Addiction Awareness Scholarship Campaign 2020 - A Debilitating Illness That is Far Too Common

Name: Melika P...
From: El Cajon, California
School: Grossmont College
Votes: 0 Addiction Awareness Scholarship Campaign 2020 - A Debilitating Illness That is Far Too Common

A Debilitating Illness That is Far Too Common

In
just the past 6 months, two teenagers from my high school that
recently graduated, my coworker and my brother have been affected by
drugs. Both of the teenagers were together when they overdosed on the
widely popular pill, Percocet. One is dead and the other is in a
coma, in critical condition. My coworker overdosed after shooting up
in the bathroom at work. My brother is now homeless and has suffered
multiple overdoses due to his crippling drug addiction. These people
were victims of a huge national crisis that has been going on for a
few decades.

Adults
who have chronic pain due to the injuries they suffered in car
accidents, work accidents, or sports accidents, are addicted to these
pain pills because they were not educated on how addictive these
pills truly are. Children, who have never been prescribed these
highly addictive drugs, are dying from them due to popularity. And
then, of course, there are the people who have become addicted due to
people selling the pills they, or their, loved ones were prescribed
and never used. The simple fact that drugs and pills are so easily
attainable is the main reason why this illness is a national crisis.

I often get asked
why I am so willing to share the information that my brother suffers
from drug addiction, and I always respond with,”Because every
person I tell, has their own story to tell right back to me”.
Substance abuse is more common and more damaging than most people
realize. The fact that it is so common in this nation is why I have
no doubt that this is a crisis that needs to be remedied.

Once
a person is addicted to a substance, it will be a fight for the rest
of their life. It is a fight between the person and how the drug of
choice made them feel. The high it gave them is so strong and so
unlike anything they have ever experienced. The person, like my
brother, will begin to lose control of themselves. They will find it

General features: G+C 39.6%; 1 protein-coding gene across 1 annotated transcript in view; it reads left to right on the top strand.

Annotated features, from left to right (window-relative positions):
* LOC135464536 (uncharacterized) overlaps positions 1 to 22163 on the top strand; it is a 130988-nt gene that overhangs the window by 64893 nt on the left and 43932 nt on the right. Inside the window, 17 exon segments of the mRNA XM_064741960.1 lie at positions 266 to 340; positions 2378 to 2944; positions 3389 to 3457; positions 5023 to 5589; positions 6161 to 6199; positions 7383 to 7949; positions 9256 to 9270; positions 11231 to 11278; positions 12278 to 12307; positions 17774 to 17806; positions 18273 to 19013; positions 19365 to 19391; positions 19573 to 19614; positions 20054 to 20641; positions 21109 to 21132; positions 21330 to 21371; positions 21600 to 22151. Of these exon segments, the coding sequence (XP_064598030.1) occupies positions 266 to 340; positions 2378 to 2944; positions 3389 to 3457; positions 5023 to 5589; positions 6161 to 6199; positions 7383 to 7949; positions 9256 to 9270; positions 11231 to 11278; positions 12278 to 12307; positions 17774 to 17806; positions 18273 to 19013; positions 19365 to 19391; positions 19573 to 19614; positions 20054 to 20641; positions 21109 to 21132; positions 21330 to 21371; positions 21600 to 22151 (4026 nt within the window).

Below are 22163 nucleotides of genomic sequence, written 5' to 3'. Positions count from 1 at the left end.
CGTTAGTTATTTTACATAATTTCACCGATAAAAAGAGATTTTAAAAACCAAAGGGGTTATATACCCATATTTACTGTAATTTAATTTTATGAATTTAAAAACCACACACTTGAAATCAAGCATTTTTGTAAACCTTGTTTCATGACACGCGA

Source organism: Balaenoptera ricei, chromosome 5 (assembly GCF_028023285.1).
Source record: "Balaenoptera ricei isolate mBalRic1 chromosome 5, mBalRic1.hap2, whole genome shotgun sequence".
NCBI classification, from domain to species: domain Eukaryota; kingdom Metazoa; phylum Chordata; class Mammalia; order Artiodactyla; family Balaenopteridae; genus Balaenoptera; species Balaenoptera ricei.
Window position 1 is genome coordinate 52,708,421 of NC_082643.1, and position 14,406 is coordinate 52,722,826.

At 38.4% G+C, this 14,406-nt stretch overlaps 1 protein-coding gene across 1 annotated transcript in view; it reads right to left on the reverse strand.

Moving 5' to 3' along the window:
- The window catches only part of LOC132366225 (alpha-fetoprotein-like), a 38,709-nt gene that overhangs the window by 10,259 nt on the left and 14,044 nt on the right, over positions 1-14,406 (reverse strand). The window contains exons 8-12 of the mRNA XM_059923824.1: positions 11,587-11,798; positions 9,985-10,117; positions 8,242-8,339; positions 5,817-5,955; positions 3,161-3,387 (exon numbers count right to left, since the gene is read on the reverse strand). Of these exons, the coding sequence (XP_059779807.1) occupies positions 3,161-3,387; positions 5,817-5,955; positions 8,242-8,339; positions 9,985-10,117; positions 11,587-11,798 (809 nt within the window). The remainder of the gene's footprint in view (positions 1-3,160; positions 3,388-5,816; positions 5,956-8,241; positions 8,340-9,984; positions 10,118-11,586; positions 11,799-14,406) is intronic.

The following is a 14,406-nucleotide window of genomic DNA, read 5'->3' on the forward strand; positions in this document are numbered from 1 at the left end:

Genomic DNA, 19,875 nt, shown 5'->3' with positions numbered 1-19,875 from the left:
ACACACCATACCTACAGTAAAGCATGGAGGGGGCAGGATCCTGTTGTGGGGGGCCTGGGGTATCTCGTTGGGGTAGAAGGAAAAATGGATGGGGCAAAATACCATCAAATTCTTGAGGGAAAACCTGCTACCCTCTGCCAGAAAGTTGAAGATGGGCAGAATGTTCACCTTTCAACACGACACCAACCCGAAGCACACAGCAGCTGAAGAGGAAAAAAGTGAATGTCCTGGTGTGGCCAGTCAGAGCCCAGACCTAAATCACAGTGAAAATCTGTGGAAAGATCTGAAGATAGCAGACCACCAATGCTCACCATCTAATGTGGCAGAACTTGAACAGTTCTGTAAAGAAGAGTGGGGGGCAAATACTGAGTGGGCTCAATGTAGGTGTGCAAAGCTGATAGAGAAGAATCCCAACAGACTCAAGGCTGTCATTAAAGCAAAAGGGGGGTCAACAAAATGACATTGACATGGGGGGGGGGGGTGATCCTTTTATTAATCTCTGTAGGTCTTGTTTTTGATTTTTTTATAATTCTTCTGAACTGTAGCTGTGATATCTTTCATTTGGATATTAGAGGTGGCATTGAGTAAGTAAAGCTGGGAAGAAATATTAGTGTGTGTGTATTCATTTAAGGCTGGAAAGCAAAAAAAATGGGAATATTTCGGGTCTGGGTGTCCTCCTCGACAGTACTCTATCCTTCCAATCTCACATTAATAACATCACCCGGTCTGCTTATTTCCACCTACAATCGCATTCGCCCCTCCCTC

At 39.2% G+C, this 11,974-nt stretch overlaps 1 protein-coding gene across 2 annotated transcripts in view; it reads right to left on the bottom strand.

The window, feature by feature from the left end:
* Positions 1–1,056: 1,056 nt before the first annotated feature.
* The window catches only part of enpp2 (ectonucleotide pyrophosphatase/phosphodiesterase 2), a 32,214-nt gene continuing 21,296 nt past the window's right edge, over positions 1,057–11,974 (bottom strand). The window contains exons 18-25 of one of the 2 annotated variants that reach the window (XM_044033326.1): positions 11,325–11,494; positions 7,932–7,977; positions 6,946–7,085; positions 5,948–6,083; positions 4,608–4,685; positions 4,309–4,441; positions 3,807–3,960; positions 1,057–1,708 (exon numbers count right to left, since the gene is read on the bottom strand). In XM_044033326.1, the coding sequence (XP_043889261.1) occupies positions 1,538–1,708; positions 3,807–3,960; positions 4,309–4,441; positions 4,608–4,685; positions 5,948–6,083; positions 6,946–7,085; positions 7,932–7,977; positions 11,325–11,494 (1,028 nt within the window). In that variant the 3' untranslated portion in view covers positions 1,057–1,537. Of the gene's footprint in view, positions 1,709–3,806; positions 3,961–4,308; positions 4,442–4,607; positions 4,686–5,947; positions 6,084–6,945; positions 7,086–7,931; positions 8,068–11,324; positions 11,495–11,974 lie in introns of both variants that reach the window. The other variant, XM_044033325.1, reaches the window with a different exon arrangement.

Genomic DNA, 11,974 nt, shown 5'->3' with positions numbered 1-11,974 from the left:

hard to complete daily tasks, like going to work, and talking to
family. This is due to the fact that they lose the concept of time.
For example, we found out my brother was addicted to pills when he
stopped visiting our parents and then he lost his job he had for over
10 years. This is a common pathway for individuals suffering from
substance abuse. Drugs begin to become more important than anything.
Their job that was once important, now takes up too much time. Family
that was once important, is now just a barrier to the next high or a
high killer. My brother who was once loving and protective of his
family, looked me straight in the eyes when I found him in a 7-11 and
told me to leave. He told me that he would not come home with me
because my family was not his anymore. We were controlling, he said.
Controlling, according to him, was trying to get help to free him of
this addiction. This is when my brother decided that being homeless
and able to do drugs was better than any house, family, or
rehabilitation center could give him. That’s the last day I saw or
heard from my brother. It is the day that I lost my brother.

Society
will then feel the consequences of this substance abuse. One of the
biggest consequences of drug abuse to society is homelessness. Once
the person has lost the battle to their addiction, they become
homeless or a part of the prison system. People who suffer from this
illness now walk around the city with carts full of their only
belongings. Cities that were once popular and beautiful, have now
become filled to the brim with homeless people. People stop walking
around the cities, stop buying houses in the cities and now refer to
those cities as the bad parts of town. The people that are arrested
and placed into prison and jail will now have a criminal record and,
once they are clean, will have an extremely difficult time finding a
job and a place to call home. This is due to the fact that in
society, if someone has a criminal record, they are deemed a misfit
of society. Employers and landlords shy away from the applications of
individuals with prior convictions because of this.

A remedy is often
the hardest part for the individual. Once the person has lost
everything, nothing seems worth getting clean. A lot of substance
abusers do not get clean because after they are clean, they have a
whole life to put back together piece by piece. This is probably one
of the biggest reasons my brother has decided that getting clean is
not worth it. He was in trouble with the law, racked up a ton of
credit cards, accrued debt from an expensive rehab and his girlfriend
of seven years left him. He’s said to my family before that he has
no incentive to recover, I suppose being high is just the easiest
solution. It’s not painful, he would say, but thinking about his
life was. Considering this, I believe that the remedy for the
individual is to give them support. Help them find a rehabilitation
center that is geared towards patient success. Let the people that
are suffering through this illness know that once they are clean,
they have a whole life to look forward to.

With
this in mind, I think the best thing we as society can do to help
these people is to aid them in finding jobs and places to live after
they have left rehabilitation. This will at least take two battles
off of their list of many other battles. The conquering of those two
battles will give the individual the strength and determination to
clean up and write the rest of their story.


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Addiction Awareness Scholarship Campaign 2020 - A Debilitating Illness That is Far Too Common
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